Outcomes and Survivorship After Arthroscopic Treatment of Glenohumeral Arthritis: A Systematic Review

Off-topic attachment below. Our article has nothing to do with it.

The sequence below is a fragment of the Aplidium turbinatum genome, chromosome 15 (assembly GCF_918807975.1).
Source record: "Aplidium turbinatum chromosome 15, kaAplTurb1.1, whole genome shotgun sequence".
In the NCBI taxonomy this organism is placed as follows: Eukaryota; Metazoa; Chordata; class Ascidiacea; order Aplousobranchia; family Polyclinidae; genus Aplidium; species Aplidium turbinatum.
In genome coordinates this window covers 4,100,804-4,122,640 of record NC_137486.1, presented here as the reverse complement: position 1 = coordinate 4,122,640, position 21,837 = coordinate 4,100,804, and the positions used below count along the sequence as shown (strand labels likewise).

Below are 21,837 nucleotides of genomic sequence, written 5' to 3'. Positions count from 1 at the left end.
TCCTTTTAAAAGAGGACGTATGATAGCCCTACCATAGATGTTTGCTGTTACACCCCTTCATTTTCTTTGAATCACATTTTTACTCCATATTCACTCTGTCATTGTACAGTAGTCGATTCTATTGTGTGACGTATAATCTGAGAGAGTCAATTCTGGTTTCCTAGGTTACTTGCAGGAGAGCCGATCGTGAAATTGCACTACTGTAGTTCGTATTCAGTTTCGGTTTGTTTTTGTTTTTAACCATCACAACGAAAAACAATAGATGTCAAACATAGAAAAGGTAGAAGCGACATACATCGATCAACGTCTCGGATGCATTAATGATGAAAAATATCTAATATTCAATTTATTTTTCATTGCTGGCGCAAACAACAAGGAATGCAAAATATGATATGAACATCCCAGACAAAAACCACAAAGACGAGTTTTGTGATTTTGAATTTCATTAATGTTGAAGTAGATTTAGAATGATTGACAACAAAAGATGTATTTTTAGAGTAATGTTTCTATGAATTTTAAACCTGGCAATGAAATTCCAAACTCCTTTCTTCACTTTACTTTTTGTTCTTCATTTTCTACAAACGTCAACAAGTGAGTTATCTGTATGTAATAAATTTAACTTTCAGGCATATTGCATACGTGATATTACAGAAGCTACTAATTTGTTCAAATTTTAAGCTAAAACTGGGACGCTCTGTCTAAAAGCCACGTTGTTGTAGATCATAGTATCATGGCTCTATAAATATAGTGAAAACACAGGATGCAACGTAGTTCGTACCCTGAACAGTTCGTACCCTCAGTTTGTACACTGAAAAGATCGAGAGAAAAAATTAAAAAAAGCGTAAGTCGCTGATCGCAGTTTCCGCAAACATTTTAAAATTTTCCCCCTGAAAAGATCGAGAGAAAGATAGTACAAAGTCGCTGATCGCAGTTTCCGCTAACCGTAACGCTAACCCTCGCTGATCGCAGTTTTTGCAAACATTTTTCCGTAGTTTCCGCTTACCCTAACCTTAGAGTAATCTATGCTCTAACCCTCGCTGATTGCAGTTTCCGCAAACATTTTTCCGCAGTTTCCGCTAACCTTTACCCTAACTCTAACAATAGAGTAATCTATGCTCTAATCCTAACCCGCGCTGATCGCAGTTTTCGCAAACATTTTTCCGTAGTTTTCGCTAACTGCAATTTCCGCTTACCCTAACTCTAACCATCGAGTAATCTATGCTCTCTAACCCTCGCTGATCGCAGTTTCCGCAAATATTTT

When possible, treatment of shoulder joint osteoarthritis usually includes non-operative interventions, but when these provide insufficient relief, the most common course of action is to proceed with a shoulder joint replacement which can greatly restrict activity in younger populations. This has raised interest in temporizing arthroscopic procedures. Given the large number of arthroscopic procedures used to treat shoulder arthritis and their varying outcomes, this study was conducted to collect and review all current literature on this topic and compare their outcomes to one another. Overall, 8 studies including 371 were found to match the author’s criteria. After carefully analyzing the outcomes, the authors found that there were a wide range of differences in whether someone would later obtain a shoulder replacement ranging anywhere from 4-42%. The time someone needed to proceed with a shoulder replacement also differed greatly from 9-56 months. However, they found that overall arthroscopic treatment of shoulder osteoarthritis provided improvements in shoulder range of motion and patient-reported outcomes with minimal complications. This information could be useful to surgeons who are considering using temporizing arthroscopic surgeries in carefully selected patients.